The notion of $2.50 gasoline would not only be a "veritable policy revolution" domestically ("Newt Is Right About Gas Prices" by Holman W. Jenkins, Jr., Business World, March 10), it would be a gutsy display of American exceptionalism for the rest of the world. This is not because Americans are divinely entitled to federally subsidized fuel (they're not), but because they do have a right to gas prices that aren't artificially jacked up by government drilling restrictions and taxes.
Americans aren't the only ones. As booming car ownership in India and China demonstrates, automobility satisfies some pretty basic human needs and desires. Unfortunately for central planners around the world, there's nothing worse than a technology that lets people go where they want to, when they want to. For an American leader of whatever party to take the lead in shedding gasoline's sin-product status would be downright revolutionary.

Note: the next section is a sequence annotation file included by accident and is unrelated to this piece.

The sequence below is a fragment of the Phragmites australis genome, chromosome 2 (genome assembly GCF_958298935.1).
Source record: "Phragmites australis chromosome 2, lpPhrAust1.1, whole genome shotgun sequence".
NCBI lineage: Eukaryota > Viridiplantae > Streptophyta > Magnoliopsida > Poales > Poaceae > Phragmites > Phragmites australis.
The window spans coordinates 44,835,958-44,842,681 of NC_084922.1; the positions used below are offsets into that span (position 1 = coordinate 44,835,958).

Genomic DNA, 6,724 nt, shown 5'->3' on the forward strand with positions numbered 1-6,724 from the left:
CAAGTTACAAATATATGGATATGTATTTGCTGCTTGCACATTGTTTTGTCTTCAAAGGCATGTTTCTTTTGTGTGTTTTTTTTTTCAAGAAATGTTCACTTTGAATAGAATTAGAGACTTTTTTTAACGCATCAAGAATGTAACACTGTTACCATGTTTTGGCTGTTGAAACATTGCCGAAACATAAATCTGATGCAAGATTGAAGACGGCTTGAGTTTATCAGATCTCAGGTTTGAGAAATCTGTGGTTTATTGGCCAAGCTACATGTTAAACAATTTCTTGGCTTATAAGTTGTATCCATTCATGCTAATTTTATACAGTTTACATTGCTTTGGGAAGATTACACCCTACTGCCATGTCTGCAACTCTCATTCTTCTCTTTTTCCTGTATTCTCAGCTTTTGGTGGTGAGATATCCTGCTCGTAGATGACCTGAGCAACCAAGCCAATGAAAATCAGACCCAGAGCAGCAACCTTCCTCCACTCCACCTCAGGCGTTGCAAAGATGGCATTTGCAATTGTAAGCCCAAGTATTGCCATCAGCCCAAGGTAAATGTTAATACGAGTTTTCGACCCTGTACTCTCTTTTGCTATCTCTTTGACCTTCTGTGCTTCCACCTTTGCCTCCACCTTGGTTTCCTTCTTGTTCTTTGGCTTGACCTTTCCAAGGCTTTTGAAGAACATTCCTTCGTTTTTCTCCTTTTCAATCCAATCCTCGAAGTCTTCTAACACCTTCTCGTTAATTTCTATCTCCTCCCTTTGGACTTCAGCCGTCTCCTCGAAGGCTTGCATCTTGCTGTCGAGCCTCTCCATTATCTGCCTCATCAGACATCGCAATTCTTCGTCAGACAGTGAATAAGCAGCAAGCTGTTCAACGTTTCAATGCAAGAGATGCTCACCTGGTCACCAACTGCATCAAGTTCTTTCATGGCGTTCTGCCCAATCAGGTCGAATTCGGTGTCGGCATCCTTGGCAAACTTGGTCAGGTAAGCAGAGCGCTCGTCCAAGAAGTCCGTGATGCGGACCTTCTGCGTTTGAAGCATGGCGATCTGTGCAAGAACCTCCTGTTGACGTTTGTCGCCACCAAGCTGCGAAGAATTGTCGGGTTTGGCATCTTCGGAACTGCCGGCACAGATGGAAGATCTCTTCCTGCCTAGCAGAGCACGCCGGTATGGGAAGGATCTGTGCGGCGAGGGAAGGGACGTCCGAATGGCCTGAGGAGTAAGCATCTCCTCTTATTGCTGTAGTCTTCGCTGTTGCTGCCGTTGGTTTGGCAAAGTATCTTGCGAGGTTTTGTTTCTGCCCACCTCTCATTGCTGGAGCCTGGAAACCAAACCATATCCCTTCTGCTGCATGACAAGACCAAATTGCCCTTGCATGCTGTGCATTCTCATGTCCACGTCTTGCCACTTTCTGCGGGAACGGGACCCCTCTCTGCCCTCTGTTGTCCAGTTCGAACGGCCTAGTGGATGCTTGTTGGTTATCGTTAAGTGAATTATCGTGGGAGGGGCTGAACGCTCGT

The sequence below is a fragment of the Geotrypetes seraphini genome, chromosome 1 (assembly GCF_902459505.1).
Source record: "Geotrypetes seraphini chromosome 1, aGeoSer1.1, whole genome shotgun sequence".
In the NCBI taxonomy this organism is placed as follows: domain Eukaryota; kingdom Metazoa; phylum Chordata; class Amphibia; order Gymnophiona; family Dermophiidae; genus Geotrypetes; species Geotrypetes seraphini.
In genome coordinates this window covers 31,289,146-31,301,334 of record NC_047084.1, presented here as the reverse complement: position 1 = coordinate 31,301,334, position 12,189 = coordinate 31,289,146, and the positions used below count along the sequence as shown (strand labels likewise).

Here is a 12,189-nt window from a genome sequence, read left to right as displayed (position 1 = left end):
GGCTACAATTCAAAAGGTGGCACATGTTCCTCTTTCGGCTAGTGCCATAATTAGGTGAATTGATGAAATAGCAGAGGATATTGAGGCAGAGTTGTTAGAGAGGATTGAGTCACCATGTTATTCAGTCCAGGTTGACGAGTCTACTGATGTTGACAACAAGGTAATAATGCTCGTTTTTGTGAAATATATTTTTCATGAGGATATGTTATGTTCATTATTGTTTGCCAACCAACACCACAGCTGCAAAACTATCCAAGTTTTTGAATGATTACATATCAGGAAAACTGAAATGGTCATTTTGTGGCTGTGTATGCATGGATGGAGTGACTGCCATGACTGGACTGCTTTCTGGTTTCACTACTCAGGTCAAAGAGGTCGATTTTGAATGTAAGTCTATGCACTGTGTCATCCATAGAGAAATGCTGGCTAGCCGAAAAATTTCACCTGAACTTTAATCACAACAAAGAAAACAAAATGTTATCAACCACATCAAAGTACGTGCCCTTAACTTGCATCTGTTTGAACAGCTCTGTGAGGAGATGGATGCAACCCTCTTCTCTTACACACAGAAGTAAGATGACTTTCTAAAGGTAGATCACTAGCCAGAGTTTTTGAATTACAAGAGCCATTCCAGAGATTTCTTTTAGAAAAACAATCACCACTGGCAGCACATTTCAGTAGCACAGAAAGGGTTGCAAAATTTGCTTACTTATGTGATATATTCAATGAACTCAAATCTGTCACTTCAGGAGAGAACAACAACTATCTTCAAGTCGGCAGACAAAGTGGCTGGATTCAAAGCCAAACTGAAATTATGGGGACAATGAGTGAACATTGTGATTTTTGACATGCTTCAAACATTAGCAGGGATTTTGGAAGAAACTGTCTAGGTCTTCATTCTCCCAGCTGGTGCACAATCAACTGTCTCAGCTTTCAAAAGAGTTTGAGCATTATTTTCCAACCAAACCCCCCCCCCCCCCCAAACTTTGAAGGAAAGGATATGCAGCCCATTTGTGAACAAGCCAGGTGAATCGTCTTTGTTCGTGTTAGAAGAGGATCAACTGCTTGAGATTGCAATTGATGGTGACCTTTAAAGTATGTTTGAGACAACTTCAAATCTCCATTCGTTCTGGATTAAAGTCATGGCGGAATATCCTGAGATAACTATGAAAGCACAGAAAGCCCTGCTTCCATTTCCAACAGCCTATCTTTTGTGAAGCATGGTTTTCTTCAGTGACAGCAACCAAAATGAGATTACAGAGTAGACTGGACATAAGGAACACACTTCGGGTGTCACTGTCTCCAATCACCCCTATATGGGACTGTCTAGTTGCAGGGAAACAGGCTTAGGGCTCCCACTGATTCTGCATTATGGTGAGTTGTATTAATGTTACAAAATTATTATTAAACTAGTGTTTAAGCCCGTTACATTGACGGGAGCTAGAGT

In the early 1800s, as railroads spread across Britain, the Duke of Wellington supposedly sneered that trains would "only encourage the common people to move about needlessly." Aristocrats could always move about; only when the rest of us were able to do so did this become a so-called problem. A decade ago our aristocrats looked down on SUVs; today they look down on affordable gas. Either way, their attitudes toward mobility are no different than the Duke's views two centuries ago, and no less backward.